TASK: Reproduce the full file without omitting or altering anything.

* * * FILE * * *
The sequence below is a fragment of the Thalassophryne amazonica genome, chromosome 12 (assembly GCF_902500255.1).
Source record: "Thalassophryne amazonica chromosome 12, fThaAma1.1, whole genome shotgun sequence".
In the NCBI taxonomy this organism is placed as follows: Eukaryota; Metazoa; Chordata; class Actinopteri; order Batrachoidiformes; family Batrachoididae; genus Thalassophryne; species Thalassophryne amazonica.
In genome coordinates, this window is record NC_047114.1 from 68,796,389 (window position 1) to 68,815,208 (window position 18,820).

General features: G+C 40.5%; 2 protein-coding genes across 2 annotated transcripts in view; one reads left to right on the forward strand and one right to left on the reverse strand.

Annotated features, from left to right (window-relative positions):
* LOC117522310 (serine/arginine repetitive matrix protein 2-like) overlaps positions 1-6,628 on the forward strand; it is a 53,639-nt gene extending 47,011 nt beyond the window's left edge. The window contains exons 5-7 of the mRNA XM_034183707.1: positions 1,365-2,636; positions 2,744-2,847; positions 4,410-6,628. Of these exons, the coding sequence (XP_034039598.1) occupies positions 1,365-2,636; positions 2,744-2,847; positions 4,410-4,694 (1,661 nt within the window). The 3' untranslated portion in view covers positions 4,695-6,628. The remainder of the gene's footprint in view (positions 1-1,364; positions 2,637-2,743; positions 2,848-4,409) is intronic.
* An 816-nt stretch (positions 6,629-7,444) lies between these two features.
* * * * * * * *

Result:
The sequence below is a fragment of the Thalassophryne amazonica genome, chromosome 12 (assembly GCF_902500255.1).
Source record: "Thalassophryne amazonica chromosome 12, fThaAma1.1, whole genome shotgun sequence".
In the NCBI taxonomy this organism is placed as follows: Eukaryota; Metazoa; Chordata; class Actinopteri; order Batrachoidiformes; family Batrachoididae; genus Thalassophryne; species Thalassophryne amazonica.
In genome coordinates, this window is record NC_047114.1 from 68,796,389 (window position 1) to 68,815,208 (window position 18,820).

General features: G+C 40.5%; 2 protein-coding genes across 2 annotated transcripts in view; one reads left to right on the forward strand and one right to left on the reverse strand.

Annotated features, from left to right (window-relative positions):
* LOC117522310 (serine/arginine repetitive matrix protein 2-like) overlaps positions 1-6,628 on the forward strand; it is a 53,639-nt gene extending 47,011 nt beyond the window's left edge. The window contains exons 5-7 of the mRNA XM_034183707.1: positions 1,365-2,636; positions 2,744-2,847; positions 4,410-6,628. Of these exons, the coding sequence (XP_034039598.1) occupies positions 1,365-2,636; positions 2,744-2,847; positions 4,410-4,694 (1,661 nt within the window). The 3' untranslated portion in view covers positions 4,695-6,628. The remainder of the gene's footprint in view (positions 1-1,364; positions 2,637-2,743; positions 2,848-4,409) is intronic.
* An 816-nt stretch (positions 6,629-7,444) lies between these two features.